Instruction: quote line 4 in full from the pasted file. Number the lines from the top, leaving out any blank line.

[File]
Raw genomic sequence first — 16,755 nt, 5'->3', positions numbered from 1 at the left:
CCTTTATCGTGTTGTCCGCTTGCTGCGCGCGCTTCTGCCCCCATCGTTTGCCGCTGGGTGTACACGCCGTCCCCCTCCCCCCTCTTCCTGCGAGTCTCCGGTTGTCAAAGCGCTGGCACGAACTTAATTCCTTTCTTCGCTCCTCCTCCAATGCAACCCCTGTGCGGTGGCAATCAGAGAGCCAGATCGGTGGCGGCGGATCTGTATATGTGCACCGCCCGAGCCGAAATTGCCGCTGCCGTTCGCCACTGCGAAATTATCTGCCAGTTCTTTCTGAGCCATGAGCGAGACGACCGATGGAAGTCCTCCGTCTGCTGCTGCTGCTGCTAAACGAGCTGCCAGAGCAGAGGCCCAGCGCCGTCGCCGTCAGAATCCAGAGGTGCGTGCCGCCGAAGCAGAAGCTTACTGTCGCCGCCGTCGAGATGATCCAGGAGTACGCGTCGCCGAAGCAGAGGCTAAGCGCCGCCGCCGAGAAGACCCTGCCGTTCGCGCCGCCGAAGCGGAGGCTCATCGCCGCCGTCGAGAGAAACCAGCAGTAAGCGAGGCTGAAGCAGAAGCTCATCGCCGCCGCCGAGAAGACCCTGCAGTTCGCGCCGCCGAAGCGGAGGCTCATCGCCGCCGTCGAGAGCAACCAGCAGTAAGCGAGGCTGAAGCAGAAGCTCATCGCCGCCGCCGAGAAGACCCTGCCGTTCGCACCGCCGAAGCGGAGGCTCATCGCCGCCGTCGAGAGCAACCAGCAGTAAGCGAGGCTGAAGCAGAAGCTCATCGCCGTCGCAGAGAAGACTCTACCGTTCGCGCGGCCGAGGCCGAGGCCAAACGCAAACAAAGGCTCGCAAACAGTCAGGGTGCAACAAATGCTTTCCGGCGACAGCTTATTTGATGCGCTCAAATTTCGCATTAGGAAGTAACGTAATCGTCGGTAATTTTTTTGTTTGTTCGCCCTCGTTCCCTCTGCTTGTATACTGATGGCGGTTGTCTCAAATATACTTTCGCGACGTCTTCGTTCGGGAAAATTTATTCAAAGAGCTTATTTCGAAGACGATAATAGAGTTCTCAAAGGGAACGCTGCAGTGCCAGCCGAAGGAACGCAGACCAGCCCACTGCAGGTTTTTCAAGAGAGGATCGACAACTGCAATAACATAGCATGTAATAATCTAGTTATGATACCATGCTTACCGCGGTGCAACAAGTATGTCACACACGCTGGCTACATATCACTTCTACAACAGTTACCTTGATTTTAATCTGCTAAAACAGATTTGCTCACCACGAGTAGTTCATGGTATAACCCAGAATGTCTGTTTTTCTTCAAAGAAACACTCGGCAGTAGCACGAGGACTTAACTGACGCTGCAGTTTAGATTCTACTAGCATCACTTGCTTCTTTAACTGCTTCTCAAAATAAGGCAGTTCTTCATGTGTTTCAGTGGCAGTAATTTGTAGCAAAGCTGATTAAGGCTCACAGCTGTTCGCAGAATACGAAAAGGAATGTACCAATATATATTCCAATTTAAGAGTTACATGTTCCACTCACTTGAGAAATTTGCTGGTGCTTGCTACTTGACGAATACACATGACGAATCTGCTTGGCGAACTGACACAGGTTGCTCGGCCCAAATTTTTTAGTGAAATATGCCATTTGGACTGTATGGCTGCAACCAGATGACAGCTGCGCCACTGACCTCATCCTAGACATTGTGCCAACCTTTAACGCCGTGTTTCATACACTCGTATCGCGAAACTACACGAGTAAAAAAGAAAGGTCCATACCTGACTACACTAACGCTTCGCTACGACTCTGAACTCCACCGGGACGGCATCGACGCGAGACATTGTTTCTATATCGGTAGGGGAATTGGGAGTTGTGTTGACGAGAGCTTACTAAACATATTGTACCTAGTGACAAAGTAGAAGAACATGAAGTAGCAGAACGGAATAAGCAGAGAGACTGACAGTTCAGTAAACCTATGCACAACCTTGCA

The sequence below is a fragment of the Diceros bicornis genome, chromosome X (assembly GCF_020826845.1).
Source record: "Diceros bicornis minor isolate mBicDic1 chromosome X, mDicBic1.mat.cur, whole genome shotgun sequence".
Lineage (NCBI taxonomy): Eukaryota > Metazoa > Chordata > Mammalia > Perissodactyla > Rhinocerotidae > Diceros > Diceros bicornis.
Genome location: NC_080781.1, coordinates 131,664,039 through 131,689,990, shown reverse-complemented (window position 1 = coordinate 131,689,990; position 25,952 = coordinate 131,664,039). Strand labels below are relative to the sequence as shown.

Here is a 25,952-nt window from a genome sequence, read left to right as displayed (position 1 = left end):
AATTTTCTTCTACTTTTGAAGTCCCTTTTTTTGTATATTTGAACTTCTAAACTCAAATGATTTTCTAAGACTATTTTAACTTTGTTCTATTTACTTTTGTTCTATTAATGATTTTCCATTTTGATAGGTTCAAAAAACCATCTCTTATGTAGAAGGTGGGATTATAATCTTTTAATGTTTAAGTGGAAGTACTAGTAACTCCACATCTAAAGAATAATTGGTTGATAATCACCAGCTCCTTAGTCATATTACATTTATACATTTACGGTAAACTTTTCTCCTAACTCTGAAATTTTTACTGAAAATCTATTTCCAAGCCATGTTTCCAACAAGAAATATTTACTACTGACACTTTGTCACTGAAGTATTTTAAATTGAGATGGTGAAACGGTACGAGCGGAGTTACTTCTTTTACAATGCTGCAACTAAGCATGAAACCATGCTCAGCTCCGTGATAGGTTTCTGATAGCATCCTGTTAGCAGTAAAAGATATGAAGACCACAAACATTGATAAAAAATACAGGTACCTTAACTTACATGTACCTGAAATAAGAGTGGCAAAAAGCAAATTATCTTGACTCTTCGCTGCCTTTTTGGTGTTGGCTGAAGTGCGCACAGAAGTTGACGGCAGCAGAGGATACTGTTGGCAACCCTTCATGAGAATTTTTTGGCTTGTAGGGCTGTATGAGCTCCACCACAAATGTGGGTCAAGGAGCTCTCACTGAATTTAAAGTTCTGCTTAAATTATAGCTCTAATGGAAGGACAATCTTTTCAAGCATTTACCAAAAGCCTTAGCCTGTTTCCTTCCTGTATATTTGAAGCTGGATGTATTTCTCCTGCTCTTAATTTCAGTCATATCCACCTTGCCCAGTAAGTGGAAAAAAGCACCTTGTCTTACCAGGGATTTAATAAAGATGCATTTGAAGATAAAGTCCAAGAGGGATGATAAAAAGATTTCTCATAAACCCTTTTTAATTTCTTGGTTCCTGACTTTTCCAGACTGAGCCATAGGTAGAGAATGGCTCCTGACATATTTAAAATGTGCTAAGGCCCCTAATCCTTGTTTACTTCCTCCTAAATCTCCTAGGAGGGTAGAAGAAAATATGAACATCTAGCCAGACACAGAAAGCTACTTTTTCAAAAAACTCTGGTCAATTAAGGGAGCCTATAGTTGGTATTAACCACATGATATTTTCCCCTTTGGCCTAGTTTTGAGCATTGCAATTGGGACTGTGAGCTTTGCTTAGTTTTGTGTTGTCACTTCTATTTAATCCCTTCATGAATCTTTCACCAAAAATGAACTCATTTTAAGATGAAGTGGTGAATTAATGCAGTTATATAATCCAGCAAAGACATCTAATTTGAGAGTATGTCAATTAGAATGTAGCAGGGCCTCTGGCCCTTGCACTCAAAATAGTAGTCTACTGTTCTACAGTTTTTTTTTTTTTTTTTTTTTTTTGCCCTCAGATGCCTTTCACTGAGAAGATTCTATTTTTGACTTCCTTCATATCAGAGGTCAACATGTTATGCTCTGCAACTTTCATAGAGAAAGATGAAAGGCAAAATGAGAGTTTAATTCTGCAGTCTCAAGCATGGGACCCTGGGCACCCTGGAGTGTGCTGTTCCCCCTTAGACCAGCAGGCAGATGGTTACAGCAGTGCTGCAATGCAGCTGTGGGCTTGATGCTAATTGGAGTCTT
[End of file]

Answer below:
Source record: "Diceros bicornis minor isolate mBicDic1 chromosome X, mDicBic1.mat.cur, whole genome shotgun sequence".